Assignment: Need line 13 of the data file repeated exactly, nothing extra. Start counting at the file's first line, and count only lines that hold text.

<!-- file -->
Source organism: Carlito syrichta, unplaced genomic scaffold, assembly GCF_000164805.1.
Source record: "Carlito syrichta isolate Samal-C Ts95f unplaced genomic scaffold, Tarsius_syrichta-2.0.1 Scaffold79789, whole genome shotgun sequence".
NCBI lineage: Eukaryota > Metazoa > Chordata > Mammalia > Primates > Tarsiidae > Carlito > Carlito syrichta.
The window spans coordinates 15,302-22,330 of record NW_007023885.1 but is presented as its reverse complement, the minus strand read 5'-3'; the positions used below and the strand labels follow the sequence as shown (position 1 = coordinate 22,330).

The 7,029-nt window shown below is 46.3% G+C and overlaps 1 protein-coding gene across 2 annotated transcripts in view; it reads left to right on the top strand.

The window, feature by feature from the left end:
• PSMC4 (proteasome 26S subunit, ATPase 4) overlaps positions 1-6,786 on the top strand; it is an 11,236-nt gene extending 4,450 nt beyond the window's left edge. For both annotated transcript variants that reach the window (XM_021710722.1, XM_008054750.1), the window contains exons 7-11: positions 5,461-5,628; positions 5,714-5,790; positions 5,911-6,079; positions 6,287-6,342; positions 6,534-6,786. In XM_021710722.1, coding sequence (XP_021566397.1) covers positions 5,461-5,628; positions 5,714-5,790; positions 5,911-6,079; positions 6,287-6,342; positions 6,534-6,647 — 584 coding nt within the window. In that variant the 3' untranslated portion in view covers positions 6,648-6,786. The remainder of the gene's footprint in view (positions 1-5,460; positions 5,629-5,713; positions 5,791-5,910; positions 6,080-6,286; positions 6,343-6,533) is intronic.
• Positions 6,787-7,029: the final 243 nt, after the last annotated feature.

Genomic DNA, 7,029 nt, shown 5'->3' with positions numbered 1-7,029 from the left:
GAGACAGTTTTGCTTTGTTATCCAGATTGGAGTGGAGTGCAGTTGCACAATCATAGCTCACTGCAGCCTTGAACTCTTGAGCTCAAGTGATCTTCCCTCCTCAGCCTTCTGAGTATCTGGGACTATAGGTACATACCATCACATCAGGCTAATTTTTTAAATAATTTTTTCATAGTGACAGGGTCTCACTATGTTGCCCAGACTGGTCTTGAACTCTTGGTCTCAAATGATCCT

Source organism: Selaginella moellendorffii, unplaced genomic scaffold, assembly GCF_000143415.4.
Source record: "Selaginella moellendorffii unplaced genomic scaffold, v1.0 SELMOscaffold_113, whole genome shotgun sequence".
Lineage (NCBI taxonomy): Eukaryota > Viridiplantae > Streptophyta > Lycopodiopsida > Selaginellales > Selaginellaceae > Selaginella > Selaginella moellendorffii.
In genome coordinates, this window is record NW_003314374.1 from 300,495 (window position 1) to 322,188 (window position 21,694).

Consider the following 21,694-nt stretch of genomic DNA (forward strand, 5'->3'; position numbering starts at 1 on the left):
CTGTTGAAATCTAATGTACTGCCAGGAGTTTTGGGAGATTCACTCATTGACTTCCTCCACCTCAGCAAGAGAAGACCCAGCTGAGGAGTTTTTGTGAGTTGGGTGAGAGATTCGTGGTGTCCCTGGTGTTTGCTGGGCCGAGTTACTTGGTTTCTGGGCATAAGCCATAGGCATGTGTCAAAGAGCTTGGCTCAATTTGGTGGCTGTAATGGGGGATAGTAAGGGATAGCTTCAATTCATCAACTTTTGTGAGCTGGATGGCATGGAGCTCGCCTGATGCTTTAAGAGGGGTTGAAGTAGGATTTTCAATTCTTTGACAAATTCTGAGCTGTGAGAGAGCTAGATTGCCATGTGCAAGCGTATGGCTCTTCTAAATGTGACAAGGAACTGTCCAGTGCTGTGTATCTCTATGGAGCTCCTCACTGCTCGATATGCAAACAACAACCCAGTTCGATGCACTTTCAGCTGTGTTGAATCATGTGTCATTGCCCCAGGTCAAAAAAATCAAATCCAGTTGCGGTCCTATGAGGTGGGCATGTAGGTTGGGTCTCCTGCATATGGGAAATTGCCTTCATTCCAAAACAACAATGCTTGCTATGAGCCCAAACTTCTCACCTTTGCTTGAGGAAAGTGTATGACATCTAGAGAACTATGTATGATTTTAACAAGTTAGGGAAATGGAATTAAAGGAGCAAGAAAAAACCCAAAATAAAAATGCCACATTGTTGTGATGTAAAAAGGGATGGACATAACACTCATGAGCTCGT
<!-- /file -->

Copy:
Lineage (NCBI taxonomy): Eukaryota > Viridiplantae > Streptophyta > Lycopodiopsida > Selaginellales > Selaginellaceae > Selaginella > Selaginella moellendorffii.